In this piece, Autistic self advocacy network executive Meg Evans (writing under the pseudonym Bonnie Ventura) ranted about how society was trying to deliberately engage in eugenics of all autistic people.  She put up a clock on this website for the ten year countdown beginning in 2005 for when this eugenic test would be developed.  She apparently deleted the clock when it looked like her prediction based on Buxbaum's statement was not likely to come true. 

As we approach the end of the year 2015, it would appear that individuals involved in the neurodiversity movement have failed again to be terribly insightful. 

Monday, December 7, 2015

Autism speaks appoints autistic board members, pro-cure autists again scorned.

Autism Speaks has announced the appointment of three new members to their board of directors, two of three being on the autism spectrum.  The neurodiversity movement (and possibly others) had railed against AS for years, claiming they were ogres for not ever having a single board member who had the condition themselves.  Now I hope the neurodiversity movement is satisfied.  We'll see if they call Shore and Paradiz traitors.  So far, they have not used such graphic language, but upon the announcement of Shore's appointment, The Thinking Person's Guide to autism tweeted that they hoped it wasn't tokenism.  The twitter account of boycotting autism speaks stated it was a step in the right direction but they still would not support autism speaks as long as they were pro-cure and used scare tactics to tell people how bad autism is.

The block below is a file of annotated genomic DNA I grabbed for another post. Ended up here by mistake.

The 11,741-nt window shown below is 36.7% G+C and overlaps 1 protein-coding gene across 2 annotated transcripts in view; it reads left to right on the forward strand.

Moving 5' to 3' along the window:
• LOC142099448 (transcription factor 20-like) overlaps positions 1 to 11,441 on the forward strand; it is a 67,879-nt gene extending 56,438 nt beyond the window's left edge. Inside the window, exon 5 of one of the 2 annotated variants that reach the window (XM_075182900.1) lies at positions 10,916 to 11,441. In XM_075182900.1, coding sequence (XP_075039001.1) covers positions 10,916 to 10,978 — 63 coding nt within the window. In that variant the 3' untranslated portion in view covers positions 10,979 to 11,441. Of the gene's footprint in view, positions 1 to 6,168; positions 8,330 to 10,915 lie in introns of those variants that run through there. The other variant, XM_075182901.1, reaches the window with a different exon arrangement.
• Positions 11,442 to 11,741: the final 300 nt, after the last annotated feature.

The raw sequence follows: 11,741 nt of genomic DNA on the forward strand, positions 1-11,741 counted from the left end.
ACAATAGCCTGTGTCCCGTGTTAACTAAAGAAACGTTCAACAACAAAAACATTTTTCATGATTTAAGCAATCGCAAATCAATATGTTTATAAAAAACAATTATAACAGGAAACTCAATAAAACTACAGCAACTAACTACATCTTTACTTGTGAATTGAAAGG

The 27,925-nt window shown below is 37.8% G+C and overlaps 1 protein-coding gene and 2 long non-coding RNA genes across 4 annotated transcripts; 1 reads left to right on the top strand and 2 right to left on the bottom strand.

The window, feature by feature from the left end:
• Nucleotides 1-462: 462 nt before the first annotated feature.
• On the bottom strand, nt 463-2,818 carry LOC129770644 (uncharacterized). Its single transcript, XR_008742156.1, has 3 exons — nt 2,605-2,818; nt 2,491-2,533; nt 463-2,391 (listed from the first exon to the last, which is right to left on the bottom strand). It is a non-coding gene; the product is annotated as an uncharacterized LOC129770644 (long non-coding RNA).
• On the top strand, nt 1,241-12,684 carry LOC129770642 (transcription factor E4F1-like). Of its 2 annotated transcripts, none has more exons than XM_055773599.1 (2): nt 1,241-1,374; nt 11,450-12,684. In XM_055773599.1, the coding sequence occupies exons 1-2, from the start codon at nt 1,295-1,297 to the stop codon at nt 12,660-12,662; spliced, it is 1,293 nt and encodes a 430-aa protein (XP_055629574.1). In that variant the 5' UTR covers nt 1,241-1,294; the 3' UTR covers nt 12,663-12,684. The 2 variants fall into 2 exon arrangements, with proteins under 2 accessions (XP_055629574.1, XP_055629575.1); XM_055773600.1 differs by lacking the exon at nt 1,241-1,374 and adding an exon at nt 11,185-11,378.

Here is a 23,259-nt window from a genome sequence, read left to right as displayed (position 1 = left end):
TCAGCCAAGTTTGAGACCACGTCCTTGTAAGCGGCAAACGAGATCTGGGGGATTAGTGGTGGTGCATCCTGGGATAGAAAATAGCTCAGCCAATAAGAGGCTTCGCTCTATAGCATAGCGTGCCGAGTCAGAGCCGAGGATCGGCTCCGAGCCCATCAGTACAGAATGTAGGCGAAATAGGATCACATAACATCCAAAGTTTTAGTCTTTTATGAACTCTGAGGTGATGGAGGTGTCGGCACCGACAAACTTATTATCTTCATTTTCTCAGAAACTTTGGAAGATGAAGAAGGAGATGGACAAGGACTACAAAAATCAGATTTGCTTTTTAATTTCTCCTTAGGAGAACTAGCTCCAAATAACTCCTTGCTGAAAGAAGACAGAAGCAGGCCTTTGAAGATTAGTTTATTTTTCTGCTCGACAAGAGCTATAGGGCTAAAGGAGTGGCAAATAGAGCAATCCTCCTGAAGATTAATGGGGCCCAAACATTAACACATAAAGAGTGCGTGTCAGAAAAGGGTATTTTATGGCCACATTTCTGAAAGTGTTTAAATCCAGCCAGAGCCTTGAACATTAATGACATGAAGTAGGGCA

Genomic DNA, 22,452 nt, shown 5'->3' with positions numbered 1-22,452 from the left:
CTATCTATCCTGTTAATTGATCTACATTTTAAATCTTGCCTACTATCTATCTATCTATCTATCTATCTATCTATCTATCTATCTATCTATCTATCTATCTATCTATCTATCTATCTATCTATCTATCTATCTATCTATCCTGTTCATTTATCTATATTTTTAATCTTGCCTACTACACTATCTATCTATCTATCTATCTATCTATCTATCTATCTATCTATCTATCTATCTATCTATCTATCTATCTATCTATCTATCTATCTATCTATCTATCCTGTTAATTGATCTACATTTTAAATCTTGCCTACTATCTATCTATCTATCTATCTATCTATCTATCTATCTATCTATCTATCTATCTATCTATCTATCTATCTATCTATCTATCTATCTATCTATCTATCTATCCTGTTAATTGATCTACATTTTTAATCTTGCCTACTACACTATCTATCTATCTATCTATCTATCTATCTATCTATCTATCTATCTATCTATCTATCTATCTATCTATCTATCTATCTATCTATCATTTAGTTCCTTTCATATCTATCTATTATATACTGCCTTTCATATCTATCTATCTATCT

Though Autism Speaks has stated that one of their goals is finding a cure for autism, they appointed the anti-cure John Elder Robison to their scientific advisory board in spite of the fact that he was a high school dropout with no knowledge of autism science.  This did not satisfy neurodiversity proponents and Robison ultimately ended up tendering his resignation when autism speaks would not come around to his way of thinking.

Paradiz is a former professor of German literature at Bard College.  She subsequently started a consultancy business for educating autistic children with no formal training or background, except for being the parent of a son diagnosed with Asperger's.  She was apparently diagnosed well into adulthood after her son received his diagnosis.  She was formerly married to Steve Edelson who took over running the autism research institute after Dr. Rimland passed away.  She wrote a book about her son, Elijah's cup.  In this book, she describes attending the Autreat conference, one of the premier neurodiversity conferences which is presented by Jim Sinclair's organization Autism Network International.  I'm not sure where Ms. Paradiz stands on a cure for autism.